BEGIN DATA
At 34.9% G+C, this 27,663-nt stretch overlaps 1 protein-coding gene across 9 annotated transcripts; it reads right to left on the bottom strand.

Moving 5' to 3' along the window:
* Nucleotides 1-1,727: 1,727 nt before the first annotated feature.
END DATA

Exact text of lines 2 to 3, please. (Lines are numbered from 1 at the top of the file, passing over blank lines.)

Moving 5' to 3' along the window:
* Nucleotides 1-1,727: 1,727 nt before the first annotated feature.